BMedSc Otago(1971) BA(1973) MB ChB(1973) Dphil Oxon(1978) MRCP(1979) FRCP(1991)
20 July 1949 – 13 October 1995
The early death of Tony Raine has deprived British nephrology of one of the outstanding intellects of his generation. His main contribution lay in focusing upon the appallingly high rate of death from cardiovascular disease in patients with renal failure and in elucidating the underlying mechanisms responsible.
He was born in Wellington, New Zealand, where his father was a surgeon and one time president of the Royal Australasian College of Surgeons. He was educated at Wellington College and later Otago University, where in 1971 he was awarded a first class honours degree in physiology. Two years later he obtained his medical qualification. At the same time as achieving his medical degree he took a BA in politics and psychology, evidence of the breadth of his interests. An excellent skier, golfer and pianist, as well as an outstanding academic, he was awarded a Rhodes scholarship and went to Merton College, Oxford, the following year. As an undergraduate he had already published a paper in the Journal of Physiology and he was to remain primarily a physiologist with an interest in the kidney and cardiovascular system.
In 1977 he was awarded a British Heart Foundation junior fellowship at Oxford and later that year was visiting fellow in the department of John Laragh in New York. He obtained his DPhil in 1978 and, after clinical posts, his membership of the College the following year. After almost a year as Medical Research Council travelling fellow in Basle, he became British Heart Foundation senior research fellow and honorary consultant physician in the Nuffield department of clinical medicine and renal unit in Oxford. In 1988 he was awarded the Milne-Muehrcke fellowship by the British Renal Association and National Kidney Foundation of the United States of America for outstanding investigative work.
In 1988 members of the department of nephrology at St Bartholomew’s Hospital, perceiving his obvious merits, wooed and won him for Bart’s, where he was appointed consultant physician in renal and general medicine. There he immediately embarked upon an extraordinarily productive academic, clinical, teaching and administrative career, quickly gathering around him an enthusiastic and loyal group of young scientists, both medical and non-medical. In 1991 he became senior lecturer at Bart’s Medical School and the following year was made professor of renal medicine. The title notwithstanding, he continued to carry out his full range of clinical, teaching and administrative commitments, despite travelling and lecturing widely.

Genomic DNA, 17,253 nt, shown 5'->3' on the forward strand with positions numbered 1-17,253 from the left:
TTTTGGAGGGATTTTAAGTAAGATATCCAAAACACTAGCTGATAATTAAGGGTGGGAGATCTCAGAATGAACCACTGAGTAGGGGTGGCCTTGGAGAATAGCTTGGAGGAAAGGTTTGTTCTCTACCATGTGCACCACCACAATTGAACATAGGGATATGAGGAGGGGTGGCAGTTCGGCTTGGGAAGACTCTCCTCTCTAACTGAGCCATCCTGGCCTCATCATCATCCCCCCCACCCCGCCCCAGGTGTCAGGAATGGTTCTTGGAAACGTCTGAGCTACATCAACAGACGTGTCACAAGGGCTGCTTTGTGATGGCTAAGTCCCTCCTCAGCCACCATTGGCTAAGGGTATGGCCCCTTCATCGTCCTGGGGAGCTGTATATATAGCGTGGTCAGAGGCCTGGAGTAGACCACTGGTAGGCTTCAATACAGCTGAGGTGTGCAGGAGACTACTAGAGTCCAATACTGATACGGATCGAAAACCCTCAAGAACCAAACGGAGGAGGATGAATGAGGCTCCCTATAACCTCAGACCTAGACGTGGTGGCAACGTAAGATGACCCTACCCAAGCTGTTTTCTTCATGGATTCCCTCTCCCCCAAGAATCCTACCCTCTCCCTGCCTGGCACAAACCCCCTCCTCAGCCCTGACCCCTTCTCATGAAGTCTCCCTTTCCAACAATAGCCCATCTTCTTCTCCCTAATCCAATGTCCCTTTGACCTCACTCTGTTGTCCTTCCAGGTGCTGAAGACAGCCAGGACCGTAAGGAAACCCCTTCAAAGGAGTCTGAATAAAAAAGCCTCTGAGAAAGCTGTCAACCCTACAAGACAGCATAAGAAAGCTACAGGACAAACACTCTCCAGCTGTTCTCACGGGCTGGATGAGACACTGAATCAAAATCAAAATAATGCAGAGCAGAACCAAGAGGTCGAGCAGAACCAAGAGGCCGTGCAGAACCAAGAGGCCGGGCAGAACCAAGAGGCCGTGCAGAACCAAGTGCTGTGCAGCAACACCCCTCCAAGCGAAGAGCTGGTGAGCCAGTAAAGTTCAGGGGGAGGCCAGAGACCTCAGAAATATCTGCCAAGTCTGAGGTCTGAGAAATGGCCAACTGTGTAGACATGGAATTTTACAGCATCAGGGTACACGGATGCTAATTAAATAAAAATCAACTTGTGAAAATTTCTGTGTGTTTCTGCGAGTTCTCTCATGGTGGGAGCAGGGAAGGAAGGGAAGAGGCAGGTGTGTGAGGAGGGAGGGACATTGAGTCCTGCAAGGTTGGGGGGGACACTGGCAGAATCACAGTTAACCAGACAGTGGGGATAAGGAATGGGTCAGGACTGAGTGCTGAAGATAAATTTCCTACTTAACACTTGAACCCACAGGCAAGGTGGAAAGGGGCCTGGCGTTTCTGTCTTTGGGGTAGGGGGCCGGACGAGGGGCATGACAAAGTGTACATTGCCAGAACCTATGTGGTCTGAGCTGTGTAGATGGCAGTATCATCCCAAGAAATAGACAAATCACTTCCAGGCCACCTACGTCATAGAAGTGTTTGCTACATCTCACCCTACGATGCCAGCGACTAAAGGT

He served on the editorial board of several publications, was treasurer of the British Hypertension Society, a member of the executive committee of the Renal Association and was president-elect of the section of nephrology of the Royal Society of Medicine at the time of his death. He did outstanding work on the registry committee of the European Dialysis and Transplant Association, and was an examiner for the MB examination for the Universities of Manchester, London and Oxford and for membership of the Royal College of Physicians. He organized numerous courses, including the British Postgraduate Medical Federation Advanced Nephrology Course between 1990 and 1995.
In all he published over 150 original articles, editorials and book chapters and was editor of Advanced Renal Medicine (Oxford University Press, 1992). His presentations for learned societies were legion. His best remembered research contributions will in all probability be work on the isolated perfused kidney with Firth and Ledingham in Oxford, on the cardiovascular and renal effects of erythropoeitin and atrial natriuretic peptide and his demonstration of intracellular calcium overload in renal failure. As a clinician Tony Raine was careful, courteous and outstandingly efficient. A perceptive patient once likened him to a expert jockey, waiting patiently and intently for the moment at which his charge could be coaxed from illness into health.
He met his wife June Munro at Oxford, where she graduated in medicine, and they had a son and a daughter. He died of cancer of the colon at just 46.
L R I Baker
[Brit.med.J., 1996,312,1535; The Times, 13 Nov 1995]
Courtesy Royal College of Physicians London, Munk’s Roll, Volume X, page 398